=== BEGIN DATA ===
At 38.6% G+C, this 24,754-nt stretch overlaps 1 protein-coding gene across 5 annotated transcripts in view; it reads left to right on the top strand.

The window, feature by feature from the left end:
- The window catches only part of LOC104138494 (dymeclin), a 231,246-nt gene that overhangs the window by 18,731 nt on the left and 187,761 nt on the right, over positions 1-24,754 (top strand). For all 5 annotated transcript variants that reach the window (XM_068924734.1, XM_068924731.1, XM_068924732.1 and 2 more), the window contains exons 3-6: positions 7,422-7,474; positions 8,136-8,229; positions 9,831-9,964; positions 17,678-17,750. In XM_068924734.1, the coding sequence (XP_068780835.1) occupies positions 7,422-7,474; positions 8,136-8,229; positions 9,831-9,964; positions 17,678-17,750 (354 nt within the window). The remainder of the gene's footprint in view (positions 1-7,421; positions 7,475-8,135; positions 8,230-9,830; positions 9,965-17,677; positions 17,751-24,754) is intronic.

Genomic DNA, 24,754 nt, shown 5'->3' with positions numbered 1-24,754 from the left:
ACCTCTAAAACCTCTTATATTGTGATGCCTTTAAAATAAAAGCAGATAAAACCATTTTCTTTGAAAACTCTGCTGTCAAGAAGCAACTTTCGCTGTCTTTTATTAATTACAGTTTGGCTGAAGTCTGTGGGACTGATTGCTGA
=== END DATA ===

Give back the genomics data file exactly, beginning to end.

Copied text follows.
At 38.6% G+C, this 24,754-nt stretch overlaps 1 protein-coding gene across 5 annotated transcripts in view; it reads left to right on the top strand.

The window, feature by feature from the left end:
- The window catches only part of LOC104138494 (dymeclin), a 231,246-nt gene that overhangs the window by 18,731 nt on the left and 187,761 nt on the right, over positions 1-24,754 (top strand). For all 5 annotated transcript variants that reach the window (XM_068924734.1, XM_068924731.1, XM_068924732.1 and 2 more), the window contains exons 3-6: positions 7,422-7,474; positions 8,136-8,229; positions 9,831-9,964; positions 17,678-17,750. In XM_068924734.1, the coding sequence (XP_068780835.1) occupies positions 7,422-7,474; positions 8,136-8,229; positions 9,831-9,964; positions 17,678-17,750 (354 nt within the window). The remainder of the gene's footprint in view (positions 1-7,421; positions 7,475-8,135; positions 8,230-9,830; positions 9,965-17,677; positions 17,751-24,754) is intronic.

Genomic DNA, 24,754 nt, shown 5'->3' with positions numbered 1-24,754 from the left:
ACCTCTAAAACCTCTTATATTGTGATGCCTTTAAAATAAAAGCAGATAAAACCATTTTCTTTGAAAACTCTGCTGTCAAGAAGCAACTTTCGCTGTCTTTTATTAATTACAGTTTGGCTGAAGTCTGTGGGACTGATTGCTGA